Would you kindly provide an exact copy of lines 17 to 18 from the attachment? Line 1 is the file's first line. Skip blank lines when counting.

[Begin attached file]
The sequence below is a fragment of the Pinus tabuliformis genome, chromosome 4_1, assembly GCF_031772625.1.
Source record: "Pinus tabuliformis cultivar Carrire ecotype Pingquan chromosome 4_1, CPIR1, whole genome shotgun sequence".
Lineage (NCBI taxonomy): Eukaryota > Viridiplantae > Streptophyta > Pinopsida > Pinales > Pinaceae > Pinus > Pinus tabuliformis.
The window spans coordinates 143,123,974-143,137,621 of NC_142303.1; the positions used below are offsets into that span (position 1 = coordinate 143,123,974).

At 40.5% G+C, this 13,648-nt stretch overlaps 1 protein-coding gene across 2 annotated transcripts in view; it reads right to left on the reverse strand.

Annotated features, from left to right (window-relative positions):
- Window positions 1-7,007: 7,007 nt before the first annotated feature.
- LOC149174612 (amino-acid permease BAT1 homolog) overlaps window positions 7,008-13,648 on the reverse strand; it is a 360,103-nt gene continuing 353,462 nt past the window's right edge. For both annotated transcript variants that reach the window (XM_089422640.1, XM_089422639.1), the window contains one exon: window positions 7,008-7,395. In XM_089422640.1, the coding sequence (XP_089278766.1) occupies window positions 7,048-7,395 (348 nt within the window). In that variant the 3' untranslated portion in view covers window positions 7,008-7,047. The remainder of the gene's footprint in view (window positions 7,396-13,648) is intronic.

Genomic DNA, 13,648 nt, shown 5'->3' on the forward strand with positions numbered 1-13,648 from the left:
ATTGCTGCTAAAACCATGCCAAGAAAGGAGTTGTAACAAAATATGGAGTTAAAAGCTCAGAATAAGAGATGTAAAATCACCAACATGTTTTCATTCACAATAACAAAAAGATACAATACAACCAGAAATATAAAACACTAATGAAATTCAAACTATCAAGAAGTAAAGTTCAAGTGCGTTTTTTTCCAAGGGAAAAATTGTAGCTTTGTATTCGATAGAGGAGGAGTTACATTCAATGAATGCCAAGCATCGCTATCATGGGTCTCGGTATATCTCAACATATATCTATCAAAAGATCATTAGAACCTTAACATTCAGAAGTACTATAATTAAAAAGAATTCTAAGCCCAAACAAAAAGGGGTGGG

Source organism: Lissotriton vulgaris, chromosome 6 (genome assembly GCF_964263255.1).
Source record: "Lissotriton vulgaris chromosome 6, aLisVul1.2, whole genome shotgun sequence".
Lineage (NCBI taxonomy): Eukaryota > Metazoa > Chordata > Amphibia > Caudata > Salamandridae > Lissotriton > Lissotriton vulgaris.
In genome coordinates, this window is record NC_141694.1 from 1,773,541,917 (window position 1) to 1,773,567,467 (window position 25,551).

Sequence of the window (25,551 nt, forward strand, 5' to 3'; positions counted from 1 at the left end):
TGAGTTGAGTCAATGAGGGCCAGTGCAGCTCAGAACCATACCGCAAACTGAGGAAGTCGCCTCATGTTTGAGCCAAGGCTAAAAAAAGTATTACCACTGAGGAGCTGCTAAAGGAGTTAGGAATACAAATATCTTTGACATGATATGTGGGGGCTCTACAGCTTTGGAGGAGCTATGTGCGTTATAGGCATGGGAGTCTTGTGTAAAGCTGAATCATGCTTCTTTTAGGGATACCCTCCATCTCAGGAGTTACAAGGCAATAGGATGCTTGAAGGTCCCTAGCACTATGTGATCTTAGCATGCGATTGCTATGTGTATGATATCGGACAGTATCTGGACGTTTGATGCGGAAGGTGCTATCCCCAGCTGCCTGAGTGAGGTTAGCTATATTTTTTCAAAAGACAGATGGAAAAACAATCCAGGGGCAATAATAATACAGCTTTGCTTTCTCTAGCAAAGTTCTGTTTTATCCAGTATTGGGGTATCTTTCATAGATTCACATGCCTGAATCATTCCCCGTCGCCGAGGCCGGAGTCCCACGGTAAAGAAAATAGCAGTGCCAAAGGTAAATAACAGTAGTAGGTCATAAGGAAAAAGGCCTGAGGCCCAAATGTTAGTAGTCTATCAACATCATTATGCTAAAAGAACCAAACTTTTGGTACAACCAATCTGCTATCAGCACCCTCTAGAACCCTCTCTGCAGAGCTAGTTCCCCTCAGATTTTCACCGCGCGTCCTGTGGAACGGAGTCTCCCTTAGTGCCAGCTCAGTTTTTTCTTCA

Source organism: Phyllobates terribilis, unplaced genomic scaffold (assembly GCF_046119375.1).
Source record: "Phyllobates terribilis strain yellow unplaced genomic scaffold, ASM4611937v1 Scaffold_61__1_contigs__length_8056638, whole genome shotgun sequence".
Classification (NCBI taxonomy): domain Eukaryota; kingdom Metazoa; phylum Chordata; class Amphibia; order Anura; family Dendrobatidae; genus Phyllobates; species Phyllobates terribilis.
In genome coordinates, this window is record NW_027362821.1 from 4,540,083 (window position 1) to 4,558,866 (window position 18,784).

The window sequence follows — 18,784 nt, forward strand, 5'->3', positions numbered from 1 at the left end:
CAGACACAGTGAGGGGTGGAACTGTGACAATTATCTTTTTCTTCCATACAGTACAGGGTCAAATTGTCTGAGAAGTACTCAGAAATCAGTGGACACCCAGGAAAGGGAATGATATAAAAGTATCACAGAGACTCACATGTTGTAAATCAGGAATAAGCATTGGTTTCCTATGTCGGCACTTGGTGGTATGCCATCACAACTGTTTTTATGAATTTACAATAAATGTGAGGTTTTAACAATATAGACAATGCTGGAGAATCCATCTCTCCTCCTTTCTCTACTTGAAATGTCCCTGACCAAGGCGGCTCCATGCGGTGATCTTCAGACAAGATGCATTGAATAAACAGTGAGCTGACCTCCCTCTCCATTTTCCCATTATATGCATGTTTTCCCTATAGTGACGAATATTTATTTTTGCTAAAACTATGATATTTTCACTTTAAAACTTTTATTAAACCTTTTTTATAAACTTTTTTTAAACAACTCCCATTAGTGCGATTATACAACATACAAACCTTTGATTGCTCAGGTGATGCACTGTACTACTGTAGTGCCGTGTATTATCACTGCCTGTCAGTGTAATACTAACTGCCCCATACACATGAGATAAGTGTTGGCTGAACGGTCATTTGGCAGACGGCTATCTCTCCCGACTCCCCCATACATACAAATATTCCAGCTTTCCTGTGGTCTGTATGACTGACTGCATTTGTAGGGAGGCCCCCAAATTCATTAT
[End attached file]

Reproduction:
Source organism: Phyllobates terribilis, unplaced genomic scaffold (assembly GCF_046119375.1).
Source record: "Phyllobates terribilis strain yellow unplaced genomic scaffold, ASM4611937v1 Scaffold_61__1_contigs__length_8056638, whole genome shotgun sequence".